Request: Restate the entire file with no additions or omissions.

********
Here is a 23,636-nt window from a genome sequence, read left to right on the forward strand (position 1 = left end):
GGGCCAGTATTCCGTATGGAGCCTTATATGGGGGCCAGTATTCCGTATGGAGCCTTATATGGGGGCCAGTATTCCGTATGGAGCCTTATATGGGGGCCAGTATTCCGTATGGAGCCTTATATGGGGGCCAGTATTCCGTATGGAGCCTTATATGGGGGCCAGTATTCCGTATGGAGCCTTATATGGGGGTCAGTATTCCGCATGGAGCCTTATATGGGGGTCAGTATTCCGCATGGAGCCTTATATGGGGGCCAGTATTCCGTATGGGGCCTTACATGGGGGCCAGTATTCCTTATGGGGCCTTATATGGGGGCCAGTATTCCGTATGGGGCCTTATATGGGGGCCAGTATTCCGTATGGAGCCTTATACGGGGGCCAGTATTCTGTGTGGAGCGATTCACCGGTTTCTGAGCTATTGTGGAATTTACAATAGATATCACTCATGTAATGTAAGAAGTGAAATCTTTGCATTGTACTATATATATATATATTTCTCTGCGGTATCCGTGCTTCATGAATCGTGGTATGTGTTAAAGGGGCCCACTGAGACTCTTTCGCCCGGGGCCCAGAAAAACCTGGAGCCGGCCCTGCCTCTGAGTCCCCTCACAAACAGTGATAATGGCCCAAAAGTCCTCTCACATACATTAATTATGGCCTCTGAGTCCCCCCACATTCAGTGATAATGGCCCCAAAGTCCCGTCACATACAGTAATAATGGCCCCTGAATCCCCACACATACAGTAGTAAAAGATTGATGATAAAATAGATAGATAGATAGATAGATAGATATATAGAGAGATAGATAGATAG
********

Here is a 23,636-nt window from a genome sequence, read left to right on the forward strand (position 1 = left end):
GGGCCAGTATTCCGTATGGAGCCTTATATGGGGGCCAGTATTCCGTATGGAGCCTTATATGGGGGCCAGTATTCCGTATGGAGCCTTATATGGGGGCCAGTATTCCGTATGGAGCCTTATATGGGGGCCAGTATTCCGTATGGAGCCTTATATGGGGGCCAGTATTCCGTATGGAGCCTTATATGGGGGTCAGTATTCCGCATGGAGCCTTATATGGGGGTCAGTATTCCGCATGGAGCCTTATATGGGGGCCAGTATTCCGTATGGGGCCTTACATGGGGGCCAGTATTCCTTATGGGGCCTTATATGGGGGCCAGTATTCCGTATGGGGCCTTATATGGGGGCCAGTATTCCGTATGGAGCCTTATACGGGGGCCAGTATTCTGTGTGGAGCGATTCACCGGTTTCTGAGCTATTGTGGAATTTACAATAGATATCACTCATGTAATGTAAGAAGTGAAATCTTTGCATTGTACTATATATATATATATTTCTCTGCGGTATCCGTGCTTCATGAATCGTGGTATGTGTTAAAGGGGCCCACTGAGACTCTTTCGCCCGGGGCCCAGAAAAACCTGGAGCCGGCCCTGCCTCTGAGTCCCCTCACAAACAGTGATAATGGCCCAAAAGTCCTCTCACATACATTAATTATGGCCTCTGAGTCCCCCCACATTCAGTGATAATGGCCCCAAAGTCCCGTCACATACAGTAATAATGGCCCCTGAATCCCCACACATACAGTAGTAAAAGATTGATGATAAAATAGATAGATAGATAGATAGATAGATATATAGAGAGATAGATAGATAG